Help Ban Caging of Birds

 

Everyone who had to stay inside their homes during the COVID-19 lockdowns knows how quickly the walls start to close in, but at the time, we also knew this ordeal would eventually come to an end. For caged birds, however, who will never know freedom, lockdown is for life. Nothing is more essential to a bird than free flight. 

India’s bird trade causes immeasurable suffering. All caged birds are either captured or bred in captivity. Wild birds are caught in traps or nets that can seriously injure or kill them as they struggle to break free. Once caught, they are crammed into small suffocating boxes. An estimated 60% die in transit as a result of broken wings and legs, thirst, or sheer panic. Those who survive face a bleak life in captivity, often suffering from malnutrition, stress, and depression.

Avian welfare expert Dr Kim Danoff notes, “Depriving birds of flight is mentally and physically stressful. Some birds respond by plucking their feathers out; some become aggressive. It also contributes to poor health including weak and atrophied muscles, cardiac problems and respiratory problems.”

Keeping these intelligent and sensitive animals in cages is not only cruel but also illegal.The Wild Life Protection Act, 1972, bans the capture and trade of hundreds of varieties of indigenous birds. Meanwhile, The Prevention of Cruelty to Animals (PCA) Act, 1960, makes it illegal to keep an animal in a way that prevents “a reasonable opportunity for movement” – for a bird, that means flight. The central government statutory body the Animal Welfare Board of India (AWBI) has issued a fresh advisory to all states and union territories asking them to issue directions to ensure a ban on caging aerial birds. And the authorities in various Indian states have issued also put out against the caging of birds.

In the wild, these birds are never alone. If separated from their flockmates for even a moment, they call wildly to them. They preen each other, fly together, play, and share egg-incubation duties. Many bird species mate for life and share parenting tasks. The evidence of their close companionship and concern for one another is plain for anyone to see.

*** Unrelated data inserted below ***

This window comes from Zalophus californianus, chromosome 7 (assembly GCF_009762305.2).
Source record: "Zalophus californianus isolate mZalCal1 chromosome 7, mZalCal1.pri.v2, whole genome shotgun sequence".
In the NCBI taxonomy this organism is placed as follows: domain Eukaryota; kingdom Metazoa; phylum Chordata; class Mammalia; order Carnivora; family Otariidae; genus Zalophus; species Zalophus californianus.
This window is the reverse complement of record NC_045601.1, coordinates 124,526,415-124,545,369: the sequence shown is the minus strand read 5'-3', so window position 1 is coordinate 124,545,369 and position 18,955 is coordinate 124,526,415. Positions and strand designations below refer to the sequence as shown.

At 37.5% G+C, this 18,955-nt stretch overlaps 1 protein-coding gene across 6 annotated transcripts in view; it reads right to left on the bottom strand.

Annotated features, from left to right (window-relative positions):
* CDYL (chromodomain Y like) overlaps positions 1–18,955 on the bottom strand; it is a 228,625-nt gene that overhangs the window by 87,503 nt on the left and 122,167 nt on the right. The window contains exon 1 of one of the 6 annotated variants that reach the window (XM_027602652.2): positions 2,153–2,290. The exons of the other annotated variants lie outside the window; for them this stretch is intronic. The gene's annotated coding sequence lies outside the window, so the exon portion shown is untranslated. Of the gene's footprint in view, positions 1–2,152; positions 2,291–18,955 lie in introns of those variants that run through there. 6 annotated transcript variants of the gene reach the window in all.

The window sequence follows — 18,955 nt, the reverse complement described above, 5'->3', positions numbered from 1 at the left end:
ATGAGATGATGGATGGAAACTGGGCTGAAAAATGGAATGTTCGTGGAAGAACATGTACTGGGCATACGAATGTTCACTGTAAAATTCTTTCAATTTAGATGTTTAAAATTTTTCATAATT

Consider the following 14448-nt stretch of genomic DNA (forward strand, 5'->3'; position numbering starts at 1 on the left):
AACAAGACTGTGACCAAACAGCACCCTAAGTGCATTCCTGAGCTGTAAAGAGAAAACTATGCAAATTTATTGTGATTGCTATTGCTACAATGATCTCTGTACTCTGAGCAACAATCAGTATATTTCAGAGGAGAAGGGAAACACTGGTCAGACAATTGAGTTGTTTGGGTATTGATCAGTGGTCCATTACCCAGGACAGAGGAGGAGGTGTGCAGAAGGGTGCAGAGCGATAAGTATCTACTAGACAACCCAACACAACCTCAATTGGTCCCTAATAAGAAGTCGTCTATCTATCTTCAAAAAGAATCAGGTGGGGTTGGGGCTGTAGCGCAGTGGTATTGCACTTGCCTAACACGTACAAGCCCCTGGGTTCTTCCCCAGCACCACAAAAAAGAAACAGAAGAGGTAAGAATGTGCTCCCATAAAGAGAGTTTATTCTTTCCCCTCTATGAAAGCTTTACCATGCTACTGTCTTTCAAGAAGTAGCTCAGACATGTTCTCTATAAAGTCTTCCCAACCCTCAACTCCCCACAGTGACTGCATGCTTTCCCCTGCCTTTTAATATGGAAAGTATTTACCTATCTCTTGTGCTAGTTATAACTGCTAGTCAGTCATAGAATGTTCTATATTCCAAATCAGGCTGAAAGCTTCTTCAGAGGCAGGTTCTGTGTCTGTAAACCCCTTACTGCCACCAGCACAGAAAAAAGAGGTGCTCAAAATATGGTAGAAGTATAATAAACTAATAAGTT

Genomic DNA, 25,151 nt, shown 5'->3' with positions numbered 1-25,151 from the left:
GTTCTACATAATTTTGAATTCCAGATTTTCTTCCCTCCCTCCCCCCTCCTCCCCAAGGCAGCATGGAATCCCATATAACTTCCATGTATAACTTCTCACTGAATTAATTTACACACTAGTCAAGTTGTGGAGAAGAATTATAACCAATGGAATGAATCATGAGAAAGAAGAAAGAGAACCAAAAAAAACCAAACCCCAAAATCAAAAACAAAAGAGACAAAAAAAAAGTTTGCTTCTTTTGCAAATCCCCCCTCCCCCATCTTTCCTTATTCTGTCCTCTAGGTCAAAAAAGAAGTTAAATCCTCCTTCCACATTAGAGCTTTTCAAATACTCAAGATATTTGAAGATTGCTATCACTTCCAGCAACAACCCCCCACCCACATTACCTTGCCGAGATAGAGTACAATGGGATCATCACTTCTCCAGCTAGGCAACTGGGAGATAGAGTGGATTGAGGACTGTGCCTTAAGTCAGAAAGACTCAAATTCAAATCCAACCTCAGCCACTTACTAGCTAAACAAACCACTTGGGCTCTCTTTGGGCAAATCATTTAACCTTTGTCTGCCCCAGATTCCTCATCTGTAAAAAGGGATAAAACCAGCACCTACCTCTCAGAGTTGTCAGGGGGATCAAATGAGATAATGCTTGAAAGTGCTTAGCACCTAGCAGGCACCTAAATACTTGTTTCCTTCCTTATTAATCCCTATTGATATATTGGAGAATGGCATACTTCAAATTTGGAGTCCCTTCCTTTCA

In cages, these birds, driven mad from boredom and loneliness, often become aggressive and self-destructive, pulling out their feathers, mutilating their skin, bobbing their heads incessantly, pecking repeatedly at cage bars, regurgitating, pacing, and shaking or even collapsing from anxiety.

Today, the world is battling COVID-19, a life-threatening zoonotic disease (which spread from other species to humans), believed to have first infected humans through close contact with animals. Birds may transmit zoonotic diseases to humans such as psittacosis, histoplasmosis, and cryptococcosis. Thus, keeping birds in their natural habitat helps prevent the spread of diseases.

If the coronavirus crisis has taught us anything, it’s that sometimes, we must sometimes change our ways. Going forward, we should also apply this thinking to how we treat birds.

You can help birds by signing this petition against their being caged.

THE COMPILED SIGNATURES WILL BE DELIVERED TO THE MINISTER OF FISHERIES, ANIMAL HUSBANDRY AND DAIRYING REQUESTING AN AMENDMENT IN THE PREVENTION OF CRUELTY TO ANIMALS ACT, 1960, TO PROHIBIT HABITUAL CONFINEMENT OR CAGING OF ANY AERIAL BIRDS.

 

Appeal: Please Ban Habitual Confinement or Caging of Aerial Birds

Respected Minister:

The Wild Life Protection Act, 1972, bans the capture and trade of hundreds of varieties of indigenous birds. Meanwhile, The Prevention of Cruelty to Animals (PCA) Act, 1960, makes it illegal to keep an animal in a way that prevents “a reasonable opportunity for movement”. For a bird, that means flight. The Convention on International Trade in Endangered Species of Wild Fauna and Flora also restricts the trafficking of birds.

The Honourable High Court of Gujarat, vide its judgement in Abdulkadar Mohamad Azam Sheikh vs State of Gujarat & 2 Ors, dated 12 May 2011, stated that birds have a fundamental right to live free in the open sky and maintained that they should not be caged. The Honourable High Court of Delhi, in its order dated 15 May 2015, also acknowledged the fundamental right of birds to fly and ruled that the caging of birds for the purpose of business or otherwise should not be permitted.

Authorities in Arunachal Pradesh, Chandigarh, Dadra and Nagar Haveli, Faridabad, Gautam Budh Nagar, and Haryana, Sikkim have issued circulars against the caging of birds.

In light of the above, I request you to ban the habitual confinement or caging of aerial birds through an amendment to The PCA Act, 1960.

Thank you.

Sincerely,

[Your Signature]

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